children's health

WiLPrZ, CC BY-SA 2.0, https://commons.wikimedia.org/w/index.php?curid=40528832

The kids we get are not necessarily the kids we expected. 

Nature has a way of making changes in the family tree.  Andrew Solomon talked to hundreds of people in families where the children were born in a variety of circumstances... with disabilities or other differences from the parents. 

How parents and society cope is the focus of Solomon's book Far From The Tree

WiLPrZ, CC BY-SA 2.0, https://commons.wikimedia.org/w/index.php?curid=40528832

Many women find it tough to go back to work after delivering a child. 

But economic realities limit most American women to around ten weeks off with the new baby. 

It's a critical time for the child's development, as Erica Komisar points out in her book Being There: Why Prioritizing Motherhood in the First Three Years Matters

Komisar, a psychotherapist, points out the many ways in which children develop more fully with mom's attention. 

Adrián Cerón/Wikimedia

Law enforcement is greatly aided by sharing information: about suspects, about cases, about places. 

Three decades ago, there was no central database to keep track of missing children.  That changed, partly due to the efforts of the National Center for Missing and Exploited Children

NCMEC works to end sexting, sextortion, and child abduction and exploitation.   A NCMEC rep visits the Rogue Valley for a session at the Medford Library today (November 7), at the invitation of the Children's Advocacy Center. 

Christiaan Briggs/Wikimedia

The children's advocacy center concept has helped authorities investigate child sex abuse cases; advocacy centers are quiet, comfortable places for interviewing and treating victims.

But who oversees them?  Accreditation comes from the National Children's Alliance, which oversees the centers in Jackson and Josephine Counties and nearly 800 others. 

NCA Executive Director Teresa Huizar will visit the CAC in Medford next week while in town for a child abuse symposium. 

Project Helps Parents Understand Autism

Apr 1, 2016
Nancy J. Price/Wikimedia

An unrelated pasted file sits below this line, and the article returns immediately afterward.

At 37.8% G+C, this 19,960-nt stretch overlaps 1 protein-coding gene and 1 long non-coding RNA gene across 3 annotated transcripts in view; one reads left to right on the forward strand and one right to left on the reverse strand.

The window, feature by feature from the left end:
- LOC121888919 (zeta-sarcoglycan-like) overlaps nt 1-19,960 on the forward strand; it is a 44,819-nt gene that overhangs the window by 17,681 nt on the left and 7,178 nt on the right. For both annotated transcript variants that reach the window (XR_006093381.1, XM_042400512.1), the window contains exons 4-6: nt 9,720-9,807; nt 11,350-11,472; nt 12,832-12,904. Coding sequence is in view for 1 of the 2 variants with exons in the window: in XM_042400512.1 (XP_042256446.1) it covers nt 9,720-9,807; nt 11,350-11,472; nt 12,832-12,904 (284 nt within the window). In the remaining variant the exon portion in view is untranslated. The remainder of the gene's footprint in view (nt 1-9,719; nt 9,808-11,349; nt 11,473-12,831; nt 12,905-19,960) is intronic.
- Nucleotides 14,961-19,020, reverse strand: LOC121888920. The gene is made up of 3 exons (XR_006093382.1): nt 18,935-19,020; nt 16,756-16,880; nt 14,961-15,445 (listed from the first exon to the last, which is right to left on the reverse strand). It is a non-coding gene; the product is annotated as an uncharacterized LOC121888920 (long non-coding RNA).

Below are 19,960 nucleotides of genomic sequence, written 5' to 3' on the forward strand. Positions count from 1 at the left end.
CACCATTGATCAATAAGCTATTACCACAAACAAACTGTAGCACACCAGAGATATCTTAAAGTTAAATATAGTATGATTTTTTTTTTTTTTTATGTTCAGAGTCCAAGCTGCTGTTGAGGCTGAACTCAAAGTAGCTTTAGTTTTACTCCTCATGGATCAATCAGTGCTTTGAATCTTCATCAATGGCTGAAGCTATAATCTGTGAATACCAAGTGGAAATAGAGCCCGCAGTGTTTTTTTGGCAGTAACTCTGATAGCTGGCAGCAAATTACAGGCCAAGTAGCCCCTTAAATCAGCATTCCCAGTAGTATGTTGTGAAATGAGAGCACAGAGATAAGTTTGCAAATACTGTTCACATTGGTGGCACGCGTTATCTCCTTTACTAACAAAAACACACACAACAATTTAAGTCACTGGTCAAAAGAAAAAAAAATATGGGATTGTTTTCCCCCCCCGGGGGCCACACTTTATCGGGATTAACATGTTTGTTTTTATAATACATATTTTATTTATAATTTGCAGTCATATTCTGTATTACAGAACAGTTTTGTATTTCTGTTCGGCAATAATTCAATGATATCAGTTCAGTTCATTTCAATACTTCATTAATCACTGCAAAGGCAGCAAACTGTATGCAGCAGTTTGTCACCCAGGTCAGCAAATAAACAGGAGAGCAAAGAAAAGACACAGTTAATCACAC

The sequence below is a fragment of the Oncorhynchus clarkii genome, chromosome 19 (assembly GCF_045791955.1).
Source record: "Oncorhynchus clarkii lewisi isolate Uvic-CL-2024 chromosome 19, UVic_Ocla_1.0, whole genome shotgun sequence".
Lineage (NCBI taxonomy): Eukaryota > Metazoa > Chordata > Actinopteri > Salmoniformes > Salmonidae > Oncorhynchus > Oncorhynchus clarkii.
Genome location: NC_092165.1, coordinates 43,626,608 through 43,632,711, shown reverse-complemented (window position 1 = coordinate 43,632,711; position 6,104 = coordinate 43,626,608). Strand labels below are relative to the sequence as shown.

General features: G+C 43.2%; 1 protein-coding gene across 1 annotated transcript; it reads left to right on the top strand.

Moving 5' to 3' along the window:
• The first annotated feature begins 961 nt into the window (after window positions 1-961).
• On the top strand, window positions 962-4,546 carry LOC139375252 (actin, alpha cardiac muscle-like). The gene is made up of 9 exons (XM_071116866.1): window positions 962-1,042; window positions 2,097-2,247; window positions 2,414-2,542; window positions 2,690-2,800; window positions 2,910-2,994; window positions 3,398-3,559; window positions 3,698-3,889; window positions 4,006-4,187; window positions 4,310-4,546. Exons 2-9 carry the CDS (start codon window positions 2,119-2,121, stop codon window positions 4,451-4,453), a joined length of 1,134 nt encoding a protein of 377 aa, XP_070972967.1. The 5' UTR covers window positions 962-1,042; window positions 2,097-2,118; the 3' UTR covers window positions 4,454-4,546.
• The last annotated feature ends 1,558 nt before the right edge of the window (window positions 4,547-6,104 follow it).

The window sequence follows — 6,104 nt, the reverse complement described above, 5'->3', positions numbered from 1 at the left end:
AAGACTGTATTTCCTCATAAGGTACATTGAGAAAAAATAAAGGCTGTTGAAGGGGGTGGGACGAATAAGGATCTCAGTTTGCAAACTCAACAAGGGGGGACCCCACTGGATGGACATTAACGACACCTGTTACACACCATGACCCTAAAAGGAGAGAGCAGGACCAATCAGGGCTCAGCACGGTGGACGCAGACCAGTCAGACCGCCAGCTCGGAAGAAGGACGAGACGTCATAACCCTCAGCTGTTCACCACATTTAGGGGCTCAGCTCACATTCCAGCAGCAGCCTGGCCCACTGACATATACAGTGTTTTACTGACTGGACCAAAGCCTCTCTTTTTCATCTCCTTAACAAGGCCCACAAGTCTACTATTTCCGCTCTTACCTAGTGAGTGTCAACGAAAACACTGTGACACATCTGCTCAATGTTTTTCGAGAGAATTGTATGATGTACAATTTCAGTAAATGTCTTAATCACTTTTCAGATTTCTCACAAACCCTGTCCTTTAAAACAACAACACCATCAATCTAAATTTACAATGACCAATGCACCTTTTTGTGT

Diagnoses of autism in children have zoomed in recent years, and Oregon is among the states where the rate of new diagnoses is the highest. 

The Center for Autism and Related Disorders (CARD) has a chapter in Eugene, which offers training workshops for parents of children with autism. 

They begin later this week (April 8) and will present parents with tools, resources, and a greater understanding of the autism diagnosis.

Hey Kids! Time For "Recess"

Mar 23, 2016
Chronicle Books

Don't you miss the teacher sending us out for recess?  All that running around on the playground gave us a chance to forget about math and spelling for a little while, and blow off some steam. 

And you know, it's not like anybody's STOPPING us from running outside for a little while each day. 

In fact, Ben Applebaum and Dan DiSorbo encourage us, in a book called Recess

It contains guides to playing the games of recess, for those of us who can't remember the rules (or the games themselves). 

Crowdfunding Transplants For Children

Oct 28, 2015
Public Domain

In a society where health care is not universal, people have to ask other people for financial help with major medical expenses.

The concept has morphed from bake sales and car washes to online crowdfunding. 

Enter the Children's Organ Transplant Association.  COTA helps families pull together the money--often in six figures--required to pay for organ transplants and followup care. 

What Early Head Start Grants Are Supposed To Do

Mar 12, 2015
Wikimedia

When we're really young, our brains grow by leaps and bounds… in normal conditions. 

Now imagine what happens to a growing child's brain if conditions are sub-standard. 

Giving all children a shot at a good life is the aim of Head Start programs.  And Early Head Start-Child Care Partnership grants from the federal Office of Head Start are meant to expand programs for the youngest kids. 

An Oregon partner just got a grant to help programs in Jackson, Josephine, and Klamath Counties, among others. 

Oregon Children Growing Up Poor

Apr 9, 2014
Grant Barrett/Wikimedia

One in four children in Oregon grow up poor. 

That's the most straightforward finding of the annual progress report prepared for Children First For Oregon.

The report ranks Oregon in the bottom half of states for child poverty.